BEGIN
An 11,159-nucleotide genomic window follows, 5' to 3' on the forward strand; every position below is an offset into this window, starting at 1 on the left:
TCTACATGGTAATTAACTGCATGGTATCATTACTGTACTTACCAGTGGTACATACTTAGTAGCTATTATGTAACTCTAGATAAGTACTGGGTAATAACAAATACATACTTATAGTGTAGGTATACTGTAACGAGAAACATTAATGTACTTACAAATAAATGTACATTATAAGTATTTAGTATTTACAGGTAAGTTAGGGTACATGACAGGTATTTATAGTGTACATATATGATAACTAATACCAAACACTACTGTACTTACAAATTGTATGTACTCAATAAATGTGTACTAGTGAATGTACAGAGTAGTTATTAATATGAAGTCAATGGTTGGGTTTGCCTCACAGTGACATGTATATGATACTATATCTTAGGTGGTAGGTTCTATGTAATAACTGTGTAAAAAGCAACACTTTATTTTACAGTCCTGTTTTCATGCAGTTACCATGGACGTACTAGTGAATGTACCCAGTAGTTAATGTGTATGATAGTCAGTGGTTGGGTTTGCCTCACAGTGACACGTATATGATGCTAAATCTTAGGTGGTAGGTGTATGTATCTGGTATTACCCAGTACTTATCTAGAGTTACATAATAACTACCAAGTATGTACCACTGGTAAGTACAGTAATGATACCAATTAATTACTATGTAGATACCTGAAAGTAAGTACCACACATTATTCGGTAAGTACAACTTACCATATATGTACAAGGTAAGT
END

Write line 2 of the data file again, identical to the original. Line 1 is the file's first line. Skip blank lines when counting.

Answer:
TCTACATGGTAATTAACTGCATGGTATCATTACTGTACTTACCAGTGGTACATACTTAGTAGCTATTATGTAACTCTAGATAAGTACTGGGTAATAACAAATACATACTTATAGTGTAGGTATACTGTAACGAGAAACATTAATGTACTTACAAATAAATGTACATTATAAGTATTTAGTATTTACAGGTAAGTTAGGGTACATGACAGGTATTTATAGTGTACATATATGATAACTAATACCAAACACTACTGTACTTACAAATTGTATGTACTCAATAAATGTGTACTAGTGAATGTACAGAGTAGTTATTAATATGAAGTCAATGGTTGGGTTTGCCTCACAGTGACATGTATATGATACTATATCTTAGGTGGTAGGTTCTATGTAATAACTGTGTAAAAAGCAACACTTTATTTTACAGTCCTGTTTTCATGCAGTTACCATGGACGTACTAGTGAATGTACCCAGTAGTTAATGTGTATGATAGTCAGTGGTTGGGTTTGCCTCACAGTGACACGTATATGATGCTAAATCTTAGGTGGTAGGTGTATGTATCTGGTATTACCCAGTACTTATCTAGAGTTACATAATAACTACCAAGTATGTACCACTGGTAAGTACAGTAATGATACCAATTAATTACTATGTAGATACCTGAAAGTAAGTACCACACATTATTCGGTAAGTACAACTTACCATATATGTACAAGGTAAGT